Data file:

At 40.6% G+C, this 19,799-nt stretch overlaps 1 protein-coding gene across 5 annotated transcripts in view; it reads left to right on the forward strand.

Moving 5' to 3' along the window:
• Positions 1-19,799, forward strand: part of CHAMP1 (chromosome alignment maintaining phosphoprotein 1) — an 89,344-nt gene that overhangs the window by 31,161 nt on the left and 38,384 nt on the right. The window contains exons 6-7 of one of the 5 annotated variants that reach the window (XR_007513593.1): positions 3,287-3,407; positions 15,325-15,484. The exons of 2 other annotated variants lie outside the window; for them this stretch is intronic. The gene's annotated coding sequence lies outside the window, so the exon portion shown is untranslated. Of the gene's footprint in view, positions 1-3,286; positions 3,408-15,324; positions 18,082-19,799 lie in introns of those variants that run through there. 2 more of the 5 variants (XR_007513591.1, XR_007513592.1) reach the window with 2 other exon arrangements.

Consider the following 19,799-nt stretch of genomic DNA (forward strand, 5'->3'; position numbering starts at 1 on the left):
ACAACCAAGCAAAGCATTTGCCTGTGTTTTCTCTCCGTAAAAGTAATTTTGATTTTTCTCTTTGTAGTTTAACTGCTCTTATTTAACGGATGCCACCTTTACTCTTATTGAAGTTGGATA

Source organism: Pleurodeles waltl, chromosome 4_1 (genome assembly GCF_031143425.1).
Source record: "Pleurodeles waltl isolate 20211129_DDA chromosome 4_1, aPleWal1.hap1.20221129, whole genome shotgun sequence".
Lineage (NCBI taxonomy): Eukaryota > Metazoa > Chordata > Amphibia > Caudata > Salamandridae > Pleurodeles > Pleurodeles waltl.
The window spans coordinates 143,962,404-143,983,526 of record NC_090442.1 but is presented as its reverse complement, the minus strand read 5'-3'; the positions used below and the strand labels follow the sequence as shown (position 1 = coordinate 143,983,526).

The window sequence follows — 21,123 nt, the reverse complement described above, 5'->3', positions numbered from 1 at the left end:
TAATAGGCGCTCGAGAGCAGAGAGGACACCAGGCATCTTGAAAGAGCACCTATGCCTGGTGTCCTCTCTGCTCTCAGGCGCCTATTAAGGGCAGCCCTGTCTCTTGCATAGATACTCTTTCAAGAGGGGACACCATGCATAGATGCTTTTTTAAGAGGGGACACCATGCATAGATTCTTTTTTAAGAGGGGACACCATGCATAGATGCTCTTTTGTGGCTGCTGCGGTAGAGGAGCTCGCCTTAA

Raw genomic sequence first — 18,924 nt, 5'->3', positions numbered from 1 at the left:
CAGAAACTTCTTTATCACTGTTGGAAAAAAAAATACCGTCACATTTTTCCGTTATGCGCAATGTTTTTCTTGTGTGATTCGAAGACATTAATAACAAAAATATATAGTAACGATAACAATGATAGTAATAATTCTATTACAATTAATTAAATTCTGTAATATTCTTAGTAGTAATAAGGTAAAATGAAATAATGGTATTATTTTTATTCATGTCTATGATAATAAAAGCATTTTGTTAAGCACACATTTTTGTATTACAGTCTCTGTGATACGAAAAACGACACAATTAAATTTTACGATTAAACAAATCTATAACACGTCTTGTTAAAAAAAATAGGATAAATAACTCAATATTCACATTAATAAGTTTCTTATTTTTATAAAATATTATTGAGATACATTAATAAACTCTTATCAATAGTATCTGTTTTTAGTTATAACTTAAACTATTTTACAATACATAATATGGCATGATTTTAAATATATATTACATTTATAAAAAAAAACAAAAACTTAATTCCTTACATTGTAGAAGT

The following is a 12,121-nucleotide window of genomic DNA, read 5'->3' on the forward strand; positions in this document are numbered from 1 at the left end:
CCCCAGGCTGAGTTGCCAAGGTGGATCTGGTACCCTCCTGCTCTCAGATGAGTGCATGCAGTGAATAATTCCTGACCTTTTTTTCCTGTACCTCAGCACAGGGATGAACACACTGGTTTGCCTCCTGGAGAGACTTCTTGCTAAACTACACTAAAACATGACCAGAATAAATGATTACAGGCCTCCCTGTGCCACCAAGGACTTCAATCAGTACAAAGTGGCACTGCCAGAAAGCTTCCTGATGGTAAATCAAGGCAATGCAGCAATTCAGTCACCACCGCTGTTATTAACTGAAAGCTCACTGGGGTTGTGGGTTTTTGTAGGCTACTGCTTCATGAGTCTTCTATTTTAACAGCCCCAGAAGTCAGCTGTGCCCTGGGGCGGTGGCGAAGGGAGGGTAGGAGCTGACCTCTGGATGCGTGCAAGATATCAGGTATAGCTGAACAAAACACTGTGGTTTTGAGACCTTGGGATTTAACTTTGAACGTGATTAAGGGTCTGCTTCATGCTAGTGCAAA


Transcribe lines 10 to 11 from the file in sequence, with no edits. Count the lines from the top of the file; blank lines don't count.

The window sequence follows — 21,123 nt, the reverse complement described above, 5'->3', positions numbered from 1 at the left end:
TAATAGGCGCTCGAGAGCAGAGAGGACACCAGGCATCTTGAAAGAGCACCTATGCCTGGTGTCCTCTCTGCTCTCAGGCGCCTATTAAGGGCAGCCCTGTCTCTTGCATAGATACTCTTTCAAGAGGGGACACCATGCATAGATGCTTTTTTAAGAGGGGACACCATGCATAGATTCTTTTTTAAGAGGGGACACCATGCATAGATGCTCTTTTGTGGCTGCTGCGGTAGAGGAGCTCGCCTTAA